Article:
France plans to ask the United Nations to push for homosexuality to be decriminalised around the globe, a government minister said Saturday, as gays and lesbians worldwide marked the International Day Against Homophobia.
Human Rights Minister Rama Yade told a delegation of French gay and lesbian groups that Paris would push for "a European initiative calling for the universal decriminalisation of homosexuality," according to a statement.
She said Paris would submit the initiative to the United Nations after it takes over the rotating six-month EU presidency in July -- a period during which France will speak for all EU member states at the UN General Assembly.
Rights groups regularly campaign for Western governments not to deport gays or lesbians back to countries where they are at risk of persecution.
Homosexuality remains a crime in 75 countries worldwide, punishable in theory by death in Iran, Mauritania, Nigeria, Pakistan, Saudi Arabia, Sudan, the United Arab Emirates and Yemen.
Human Rights Watch issued an annual blacklist Friday singling out President Yoweri Museveni of Uganda, where homosexuality is punishable by life imprisonment, for ignoring a major campaign to end the harassment of gays.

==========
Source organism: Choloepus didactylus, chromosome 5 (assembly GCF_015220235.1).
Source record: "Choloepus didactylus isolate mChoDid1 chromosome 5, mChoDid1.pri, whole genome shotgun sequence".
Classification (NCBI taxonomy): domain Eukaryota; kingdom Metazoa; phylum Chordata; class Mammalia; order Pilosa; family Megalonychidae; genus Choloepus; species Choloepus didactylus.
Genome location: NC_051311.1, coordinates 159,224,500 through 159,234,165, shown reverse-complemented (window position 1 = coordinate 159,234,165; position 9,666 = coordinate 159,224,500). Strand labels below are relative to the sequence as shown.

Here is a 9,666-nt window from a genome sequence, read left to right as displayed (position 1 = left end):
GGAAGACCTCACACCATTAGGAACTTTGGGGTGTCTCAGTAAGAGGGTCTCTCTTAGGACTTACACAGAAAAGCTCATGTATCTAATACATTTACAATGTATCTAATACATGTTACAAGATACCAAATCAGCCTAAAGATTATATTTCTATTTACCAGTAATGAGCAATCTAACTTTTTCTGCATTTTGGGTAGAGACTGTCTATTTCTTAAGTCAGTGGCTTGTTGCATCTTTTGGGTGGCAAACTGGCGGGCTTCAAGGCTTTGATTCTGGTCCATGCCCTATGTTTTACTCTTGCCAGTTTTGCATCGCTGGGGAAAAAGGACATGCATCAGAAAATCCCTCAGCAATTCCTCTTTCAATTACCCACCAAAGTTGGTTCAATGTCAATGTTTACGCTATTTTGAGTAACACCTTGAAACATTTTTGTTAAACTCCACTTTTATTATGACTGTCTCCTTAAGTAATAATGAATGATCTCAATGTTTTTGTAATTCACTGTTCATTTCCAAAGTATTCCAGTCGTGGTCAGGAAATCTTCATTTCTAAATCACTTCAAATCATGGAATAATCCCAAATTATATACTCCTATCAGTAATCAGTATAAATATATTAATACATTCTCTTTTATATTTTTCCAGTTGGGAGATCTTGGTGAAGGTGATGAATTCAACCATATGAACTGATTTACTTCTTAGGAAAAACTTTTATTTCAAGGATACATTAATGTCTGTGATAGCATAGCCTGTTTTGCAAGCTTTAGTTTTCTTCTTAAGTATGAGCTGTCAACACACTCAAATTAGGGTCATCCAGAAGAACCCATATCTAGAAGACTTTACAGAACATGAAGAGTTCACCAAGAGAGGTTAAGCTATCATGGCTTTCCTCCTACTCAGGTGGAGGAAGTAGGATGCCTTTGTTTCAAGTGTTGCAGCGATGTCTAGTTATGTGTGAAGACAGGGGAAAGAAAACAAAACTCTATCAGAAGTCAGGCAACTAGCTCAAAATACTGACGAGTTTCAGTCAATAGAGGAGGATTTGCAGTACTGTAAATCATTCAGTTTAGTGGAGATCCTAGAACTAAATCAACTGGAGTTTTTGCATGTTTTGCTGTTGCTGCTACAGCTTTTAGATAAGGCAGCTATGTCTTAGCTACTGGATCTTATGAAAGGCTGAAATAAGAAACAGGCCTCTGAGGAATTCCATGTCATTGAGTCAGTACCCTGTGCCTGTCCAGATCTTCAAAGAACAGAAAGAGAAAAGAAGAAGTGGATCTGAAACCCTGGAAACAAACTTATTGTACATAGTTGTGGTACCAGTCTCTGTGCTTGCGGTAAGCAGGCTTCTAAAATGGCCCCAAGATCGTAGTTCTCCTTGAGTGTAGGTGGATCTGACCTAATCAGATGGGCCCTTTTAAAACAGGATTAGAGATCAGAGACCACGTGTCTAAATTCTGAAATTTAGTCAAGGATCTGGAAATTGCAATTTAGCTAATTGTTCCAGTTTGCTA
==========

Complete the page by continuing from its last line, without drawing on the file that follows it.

It also accused Polish President Lech Kaczynski of attempting to "deny basic rights" to lesbian, gay, bisexual and transgender people following a televised speech in which he assailed homosexuality in March.
Human Rights Watch took Britain to task as well over the case of a gay Iranian who was denied asylum last year although he said he feared death if forced to return home.
Mehdi Kazemi, 19, said he discovered while in England that his boyfriend had been arrested in Iran, charged with sodomy and hanged. Under international pressure to reverse their decision, British authorities have since granted him a reprieve from deportation.
The International Day Against Homophobia was launched in 2005 to commemorate the day in 1990 when the World Health Organisation removed homosexuality from its list of disorders.